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    Re: the Great Tribulation and the AoD

    As I'm trying to show here, Jesus' definition of the Great Tribulation is the experience of the Jewish People throughout the NT age, beginning with the events of 70 AD. The 70 AD experience was merely the "beginning of birth paints." The Jews consisted, in Jesus' time, of both Christians and non-Christians. And so, the Jewish Christians suffered "great tribulation" along with their non-Christian Jewish brethren. They were dislocated by the Romans.

    The Jewish believers suffered, like their non-Christian Jewish brethren, from deprivations caused by the invading Roman Army. They were scattered and dispossessed of their property. But they also suffered because of their message, which both the Jews and the Romans rejected. Whether or not this Christian experience can be incorporated into any definition of the Great Tribulation may be arguable?
    Sure they suffered some from Rome by leaving their homes but they did relocate but they did not suffer God's wrath by death or taken prisoners God spared them that as they heeded Jesus' warning to leave the city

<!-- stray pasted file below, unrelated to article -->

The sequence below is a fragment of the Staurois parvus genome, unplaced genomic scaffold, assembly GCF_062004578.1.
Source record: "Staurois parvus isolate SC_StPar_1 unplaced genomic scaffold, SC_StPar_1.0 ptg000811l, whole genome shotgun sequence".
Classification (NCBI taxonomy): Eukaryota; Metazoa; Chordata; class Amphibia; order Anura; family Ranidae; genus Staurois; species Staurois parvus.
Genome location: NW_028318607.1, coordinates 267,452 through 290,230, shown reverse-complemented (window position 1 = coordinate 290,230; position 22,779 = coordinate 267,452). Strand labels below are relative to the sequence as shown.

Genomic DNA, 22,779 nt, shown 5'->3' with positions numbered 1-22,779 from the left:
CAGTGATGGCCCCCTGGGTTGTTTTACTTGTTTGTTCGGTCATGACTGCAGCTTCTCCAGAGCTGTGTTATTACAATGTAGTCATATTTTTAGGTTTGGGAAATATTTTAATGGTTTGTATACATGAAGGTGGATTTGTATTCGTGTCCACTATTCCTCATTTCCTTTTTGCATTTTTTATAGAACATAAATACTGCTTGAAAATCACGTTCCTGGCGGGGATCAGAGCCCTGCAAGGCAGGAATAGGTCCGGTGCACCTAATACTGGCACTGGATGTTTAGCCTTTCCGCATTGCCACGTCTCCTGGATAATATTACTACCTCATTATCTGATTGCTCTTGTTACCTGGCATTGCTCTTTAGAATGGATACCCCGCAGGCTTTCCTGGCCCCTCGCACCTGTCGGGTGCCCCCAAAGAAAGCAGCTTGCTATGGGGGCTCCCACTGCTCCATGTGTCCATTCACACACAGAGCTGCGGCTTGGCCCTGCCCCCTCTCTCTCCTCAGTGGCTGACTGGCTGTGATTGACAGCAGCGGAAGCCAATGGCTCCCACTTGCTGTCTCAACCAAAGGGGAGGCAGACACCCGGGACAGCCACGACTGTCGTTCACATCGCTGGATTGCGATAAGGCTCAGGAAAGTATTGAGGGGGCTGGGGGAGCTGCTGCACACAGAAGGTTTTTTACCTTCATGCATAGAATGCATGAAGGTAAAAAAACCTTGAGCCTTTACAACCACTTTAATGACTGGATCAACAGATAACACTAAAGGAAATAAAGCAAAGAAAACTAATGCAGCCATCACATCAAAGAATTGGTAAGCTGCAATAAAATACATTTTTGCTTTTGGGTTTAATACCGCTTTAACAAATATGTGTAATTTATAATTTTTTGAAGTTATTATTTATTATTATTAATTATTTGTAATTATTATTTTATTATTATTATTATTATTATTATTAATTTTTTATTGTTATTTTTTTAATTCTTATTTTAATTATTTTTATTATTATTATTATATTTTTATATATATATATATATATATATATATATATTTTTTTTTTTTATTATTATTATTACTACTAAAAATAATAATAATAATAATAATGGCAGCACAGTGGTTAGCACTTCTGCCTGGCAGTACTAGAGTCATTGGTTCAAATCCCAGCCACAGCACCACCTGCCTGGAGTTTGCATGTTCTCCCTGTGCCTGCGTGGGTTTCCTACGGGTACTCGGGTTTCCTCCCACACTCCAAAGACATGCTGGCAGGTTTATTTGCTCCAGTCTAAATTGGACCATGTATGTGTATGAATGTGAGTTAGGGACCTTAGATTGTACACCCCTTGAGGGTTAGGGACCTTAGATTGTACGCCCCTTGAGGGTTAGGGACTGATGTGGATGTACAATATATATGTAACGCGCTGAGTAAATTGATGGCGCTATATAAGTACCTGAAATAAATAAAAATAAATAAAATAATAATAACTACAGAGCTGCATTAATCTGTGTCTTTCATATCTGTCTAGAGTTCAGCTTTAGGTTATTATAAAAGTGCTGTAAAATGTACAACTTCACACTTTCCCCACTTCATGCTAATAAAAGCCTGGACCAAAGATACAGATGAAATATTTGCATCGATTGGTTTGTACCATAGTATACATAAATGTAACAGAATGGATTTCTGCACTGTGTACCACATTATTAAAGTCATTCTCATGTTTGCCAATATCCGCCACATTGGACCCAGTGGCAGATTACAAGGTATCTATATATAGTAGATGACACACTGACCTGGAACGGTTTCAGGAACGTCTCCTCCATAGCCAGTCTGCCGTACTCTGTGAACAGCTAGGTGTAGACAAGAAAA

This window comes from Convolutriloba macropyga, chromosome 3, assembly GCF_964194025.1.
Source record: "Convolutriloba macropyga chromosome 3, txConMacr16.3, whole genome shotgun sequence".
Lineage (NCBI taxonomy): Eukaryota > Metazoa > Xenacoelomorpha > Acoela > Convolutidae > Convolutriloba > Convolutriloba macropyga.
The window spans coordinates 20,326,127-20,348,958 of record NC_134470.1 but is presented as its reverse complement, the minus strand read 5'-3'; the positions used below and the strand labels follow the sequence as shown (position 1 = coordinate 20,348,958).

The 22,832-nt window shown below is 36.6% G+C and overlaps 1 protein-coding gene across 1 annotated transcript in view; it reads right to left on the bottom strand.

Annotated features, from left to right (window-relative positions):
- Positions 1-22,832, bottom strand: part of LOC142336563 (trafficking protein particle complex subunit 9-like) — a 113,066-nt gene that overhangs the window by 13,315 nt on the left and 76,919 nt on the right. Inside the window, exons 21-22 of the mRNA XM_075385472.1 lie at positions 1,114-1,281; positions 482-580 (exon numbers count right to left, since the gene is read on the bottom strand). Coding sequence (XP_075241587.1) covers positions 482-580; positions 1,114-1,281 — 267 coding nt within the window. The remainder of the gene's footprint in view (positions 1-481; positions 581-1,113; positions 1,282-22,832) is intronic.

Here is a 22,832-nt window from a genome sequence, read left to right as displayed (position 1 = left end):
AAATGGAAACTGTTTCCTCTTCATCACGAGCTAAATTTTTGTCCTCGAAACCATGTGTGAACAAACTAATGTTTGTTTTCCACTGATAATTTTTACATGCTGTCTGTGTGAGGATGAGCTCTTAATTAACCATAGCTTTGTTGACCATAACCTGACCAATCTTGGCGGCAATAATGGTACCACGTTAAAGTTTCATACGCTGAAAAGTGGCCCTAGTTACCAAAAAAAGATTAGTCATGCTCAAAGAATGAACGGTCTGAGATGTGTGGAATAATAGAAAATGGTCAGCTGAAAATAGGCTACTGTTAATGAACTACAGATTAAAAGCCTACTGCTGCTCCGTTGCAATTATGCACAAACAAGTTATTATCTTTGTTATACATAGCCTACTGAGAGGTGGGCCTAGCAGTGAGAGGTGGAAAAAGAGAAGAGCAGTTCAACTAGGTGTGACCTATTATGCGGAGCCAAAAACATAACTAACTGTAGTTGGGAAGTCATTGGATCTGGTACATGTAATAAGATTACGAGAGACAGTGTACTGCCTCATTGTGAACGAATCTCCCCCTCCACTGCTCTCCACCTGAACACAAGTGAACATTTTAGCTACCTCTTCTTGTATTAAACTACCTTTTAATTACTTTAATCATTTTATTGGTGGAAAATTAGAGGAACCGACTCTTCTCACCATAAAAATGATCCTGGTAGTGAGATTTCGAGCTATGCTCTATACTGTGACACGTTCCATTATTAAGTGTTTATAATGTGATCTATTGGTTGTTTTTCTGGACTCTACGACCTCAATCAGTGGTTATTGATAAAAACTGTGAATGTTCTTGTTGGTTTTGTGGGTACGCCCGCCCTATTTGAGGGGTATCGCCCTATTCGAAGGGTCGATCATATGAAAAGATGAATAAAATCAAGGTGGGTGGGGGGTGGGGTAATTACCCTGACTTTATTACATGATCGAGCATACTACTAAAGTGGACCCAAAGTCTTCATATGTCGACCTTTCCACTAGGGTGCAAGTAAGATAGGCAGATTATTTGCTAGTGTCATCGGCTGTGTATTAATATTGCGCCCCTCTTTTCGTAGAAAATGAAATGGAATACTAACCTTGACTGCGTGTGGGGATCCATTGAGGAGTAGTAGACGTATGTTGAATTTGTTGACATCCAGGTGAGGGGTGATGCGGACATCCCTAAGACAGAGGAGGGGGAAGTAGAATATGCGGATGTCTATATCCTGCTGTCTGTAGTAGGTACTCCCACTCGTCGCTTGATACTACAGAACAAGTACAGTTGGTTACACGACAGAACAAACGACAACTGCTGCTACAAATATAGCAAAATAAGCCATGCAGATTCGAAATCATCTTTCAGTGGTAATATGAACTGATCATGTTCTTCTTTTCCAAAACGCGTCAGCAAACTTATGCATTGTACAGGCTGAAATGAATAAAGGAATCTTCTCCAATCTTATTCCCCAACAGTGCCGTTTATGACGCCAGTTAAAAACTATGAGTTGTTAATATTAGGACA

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    Re: the Great Tribulation and the AoD

    Quote Originally Posted by marty fox View Post
    13 Then one of the elders asked me, “These in white robes—who are they, and where did they come from?”

    14 I answered, “Sir, you know.”

    And he said, “These are they who have come out of the great tribulation; they have washed their robes and made them white in the blood of the Lamb.

    I think what the elder says proves it
    It is this verse that trips so many of you up. The translators who say 'great tribulation' in verse 14, do not mean the GT of the 7 Trumpets and 7 Bowls; but are referring to the just happened 'great ordeal' [as the REBible has it] of the Sixth Seal. Also you have added 'the'. Your serious and unacceptable addition.